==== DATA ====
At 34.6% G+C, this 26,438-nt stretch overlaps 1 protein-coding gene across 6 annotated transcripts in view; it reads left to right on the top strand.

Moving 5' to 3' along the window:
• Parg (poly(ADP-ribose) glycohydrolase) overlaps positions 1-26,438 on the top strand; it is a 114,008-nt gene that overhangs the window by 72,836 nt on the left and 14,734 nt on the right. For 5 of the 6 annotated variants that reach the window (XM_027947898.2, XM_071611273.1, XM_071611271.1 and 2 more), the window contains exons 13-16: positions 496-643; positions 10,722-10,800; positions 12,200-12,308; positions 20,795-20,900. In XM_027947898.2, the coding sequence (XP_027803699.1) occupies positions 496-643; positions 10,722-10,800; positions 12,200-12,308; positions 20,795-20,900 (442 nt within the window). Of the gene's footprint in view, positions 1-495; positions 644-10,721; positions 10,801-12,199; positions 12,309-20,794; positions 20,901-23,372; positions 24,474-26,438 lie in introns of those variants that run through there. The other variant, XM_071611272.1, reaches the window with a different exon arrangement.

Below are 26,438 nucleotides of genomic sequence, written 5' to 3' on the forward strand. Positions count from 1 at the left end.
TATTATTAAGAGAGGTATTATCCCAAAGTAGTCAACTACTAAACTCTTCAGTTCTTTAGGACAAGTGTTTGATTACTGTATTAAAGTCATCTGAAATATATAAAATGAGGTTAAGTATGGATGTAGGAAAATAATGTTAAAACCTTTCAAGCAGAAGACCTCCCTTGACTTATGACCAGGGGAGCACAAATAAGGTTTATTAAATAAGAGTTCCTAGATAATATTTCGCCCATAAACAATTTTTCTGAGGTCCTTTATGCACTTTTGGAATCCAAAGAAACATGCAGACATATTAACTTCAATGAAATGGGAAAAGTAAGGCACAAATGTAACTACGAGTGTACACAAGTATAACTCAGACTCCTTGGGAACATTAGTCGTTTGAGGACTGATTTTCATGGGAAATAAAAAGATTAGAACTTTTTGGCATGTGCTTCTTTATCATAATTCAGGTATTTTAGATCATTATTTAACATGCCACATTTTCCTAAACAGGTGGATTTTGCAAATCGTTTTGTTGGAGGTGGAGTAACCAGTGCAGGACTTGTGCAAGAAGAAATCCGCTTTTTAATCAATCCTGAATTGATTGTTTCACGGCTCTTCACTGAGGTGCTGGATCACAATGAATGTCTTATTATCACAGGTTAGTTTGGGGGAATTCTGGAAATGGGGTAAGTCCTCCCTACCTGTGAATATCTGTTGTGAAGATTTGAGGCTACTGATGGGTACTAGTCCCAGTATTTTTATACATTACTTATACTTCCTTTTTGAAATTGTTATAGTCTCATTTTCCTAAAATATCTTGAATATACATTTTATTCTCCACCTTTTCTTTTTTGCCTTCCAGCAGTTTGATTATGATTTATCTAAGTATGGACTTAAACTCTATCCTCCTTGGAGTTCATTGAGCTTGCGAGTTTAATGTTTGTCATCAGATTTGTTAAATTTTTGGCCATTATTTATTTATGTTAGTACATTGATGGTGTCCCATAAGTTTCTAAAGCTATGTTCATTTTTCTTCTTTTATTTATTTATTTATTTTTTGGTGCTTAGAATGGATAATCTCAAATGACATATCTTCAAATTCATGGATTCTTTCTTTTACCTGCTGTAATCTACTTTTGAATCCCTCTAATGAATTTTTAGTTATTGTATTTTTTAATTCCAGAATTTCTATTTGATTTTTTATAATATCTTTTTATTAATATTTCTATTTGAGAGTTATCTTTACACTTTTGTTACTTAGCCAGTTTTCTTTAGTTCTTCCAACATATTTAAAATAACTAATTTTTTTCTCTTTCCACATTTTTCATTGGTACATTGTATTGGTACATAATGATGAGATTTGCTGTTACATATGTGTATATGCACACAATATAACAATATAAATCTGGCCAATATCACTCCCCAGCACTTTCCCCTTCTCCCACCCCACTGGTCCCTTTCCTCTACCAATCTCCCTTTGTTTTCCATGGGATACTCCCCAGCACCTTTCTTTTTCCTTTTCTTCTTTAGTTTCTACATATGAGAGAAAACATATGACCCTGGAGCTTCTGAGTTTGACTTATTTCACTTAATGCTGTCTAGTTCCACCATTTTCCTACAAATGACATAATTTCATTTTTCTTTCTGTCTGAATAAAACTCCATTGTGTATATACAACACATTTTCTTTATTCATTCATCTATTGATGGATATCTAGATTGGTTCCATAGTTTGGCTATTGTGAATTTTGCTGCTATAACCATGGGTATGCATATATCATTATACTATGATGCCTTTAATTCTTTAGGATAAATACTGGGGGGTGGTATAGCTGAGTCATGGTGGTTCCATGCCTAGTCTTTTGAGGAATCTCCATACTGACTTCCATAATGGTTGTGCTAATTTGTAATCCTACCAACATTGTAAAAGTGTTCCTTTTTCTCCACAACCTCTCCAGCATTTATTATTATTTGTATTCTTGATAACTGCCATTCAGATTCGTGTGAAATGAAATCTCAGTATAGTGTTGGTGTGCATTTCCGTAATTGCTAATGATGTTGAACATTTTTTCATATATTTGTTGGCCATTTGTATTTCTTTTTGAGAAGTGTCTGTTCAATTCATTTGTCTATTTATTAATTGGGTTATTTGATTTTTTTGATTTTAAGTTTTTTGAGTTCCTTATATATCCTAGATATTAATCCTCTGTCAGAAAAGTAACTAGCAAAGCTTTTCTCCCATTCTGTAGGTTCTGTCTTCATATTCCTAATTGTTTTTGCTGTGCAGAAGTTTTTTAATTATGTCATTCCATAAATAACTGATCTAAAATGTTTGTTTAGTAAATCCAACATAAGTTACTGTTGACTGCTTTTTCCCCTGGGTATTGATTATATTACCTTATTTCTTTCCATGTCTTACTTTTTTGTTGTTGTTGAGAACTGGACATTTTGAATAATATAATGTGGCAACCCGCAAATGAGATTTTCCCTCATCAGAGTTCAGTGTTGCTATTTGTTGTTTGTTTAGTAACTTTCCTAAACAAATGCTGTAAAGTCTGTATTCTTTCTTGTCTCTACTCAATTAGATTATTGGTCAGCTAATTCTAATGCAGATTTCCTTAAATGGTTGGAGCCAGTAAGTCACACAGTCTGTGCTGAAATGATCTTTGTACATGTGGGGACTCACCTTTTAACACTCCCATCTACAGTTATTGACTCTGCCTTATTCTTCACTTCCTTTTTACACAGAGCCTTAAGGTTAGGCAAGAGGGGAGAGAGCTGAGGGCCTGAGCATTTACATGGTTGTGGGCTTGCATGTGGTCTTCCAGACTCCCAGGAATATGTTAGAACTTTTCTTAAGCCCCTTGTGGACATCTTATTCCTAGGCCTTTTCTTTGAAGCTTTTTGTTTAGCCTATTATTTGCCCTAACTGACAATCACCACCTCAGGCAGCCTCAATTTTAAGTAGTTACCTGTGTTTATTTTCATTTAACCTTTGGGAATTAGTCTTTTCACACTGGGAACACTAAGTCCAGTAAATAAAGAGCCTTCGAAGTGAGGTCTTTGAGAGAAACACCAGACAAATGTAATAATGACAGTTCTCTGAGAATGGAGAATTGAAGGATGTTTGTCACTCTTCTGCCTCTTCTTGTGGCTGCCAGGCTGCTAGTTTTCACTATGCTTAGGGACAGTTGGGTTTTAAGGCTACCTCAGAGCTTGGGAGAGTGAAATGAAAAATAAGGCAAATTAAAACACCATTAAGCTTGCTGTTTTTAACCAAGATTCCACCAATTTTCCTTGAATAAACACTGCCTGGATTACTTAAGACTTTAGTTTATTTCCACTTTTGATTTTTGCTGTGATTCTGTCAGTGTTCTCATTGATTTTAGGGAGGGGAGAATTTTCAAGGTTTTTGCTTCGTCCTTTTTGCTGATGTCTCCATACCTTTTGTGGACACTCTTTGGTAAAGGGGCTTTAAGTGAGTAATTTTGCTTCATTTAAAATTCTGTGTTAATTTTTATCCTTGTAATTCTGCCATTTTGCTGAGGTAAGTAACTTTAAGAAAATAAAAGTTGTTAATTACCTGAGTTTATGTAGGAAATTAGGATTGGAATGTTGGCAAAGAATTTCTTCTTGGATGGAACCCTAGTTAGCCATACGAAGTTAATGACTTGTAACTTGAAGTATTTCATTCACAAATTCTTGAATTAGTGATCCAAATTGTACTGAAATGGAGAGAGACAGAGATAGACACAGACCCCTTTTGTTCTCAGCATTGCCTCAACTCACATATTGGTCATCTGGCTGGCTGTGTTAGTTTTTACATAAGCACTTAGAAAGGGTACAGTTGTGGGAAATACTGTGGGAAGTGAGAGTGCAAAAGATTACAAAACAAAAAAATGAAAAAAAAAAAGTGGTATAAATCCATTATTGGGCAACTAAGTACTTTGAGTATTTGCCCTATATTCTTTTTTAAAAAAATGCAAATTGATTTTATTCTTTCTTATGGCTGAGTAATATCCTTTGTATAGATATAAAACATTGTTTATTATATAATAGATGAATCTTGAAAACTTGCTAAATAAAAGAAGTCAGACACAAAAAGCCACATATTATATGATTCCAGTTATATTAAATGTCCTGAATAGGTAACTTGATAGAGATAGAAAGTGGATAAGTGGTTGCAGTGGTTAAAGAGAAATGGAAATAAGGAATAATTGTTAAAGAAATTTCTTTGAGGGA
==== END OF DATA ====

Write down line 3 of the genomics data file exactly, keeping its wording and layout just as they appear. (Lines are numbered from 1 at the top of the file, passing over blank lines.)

• Parg (poly(ADP-ribose) glycohydrolase) overlaps positions 1-26,438 on the top strand; it is a 114,008-nt gene that overhangs the window by 72,836 nt on the left and 14,734 nt on the right. For 5 of the 6 annotated variants that reach the window (XM_027947898.2, XM_071611273.1, XM_071611271.1 and 2 more), the window contains exons 13-16: positions 496-643; positions 10,722-10,800; positions 12,200-12,308; positions 20,795-20,900. In XM_027947898.2, the coding sequence (XP_027803699.1) occupies positions 496-643; positions 10,722-10,800; positions 12,200-12,308; positions 20,795-20,900 (442 nt within the window). Of the gene's footprint in view, positions 1-495; positions 644-10,721; positions 10,801-12,199; positions 12,309-20,794; positions 20,901-23,372; positions 24,474-26,438 lie in introns of those variants that run through there. The other variant, XM_071611272.1, reaches the window with a different exon arrangement.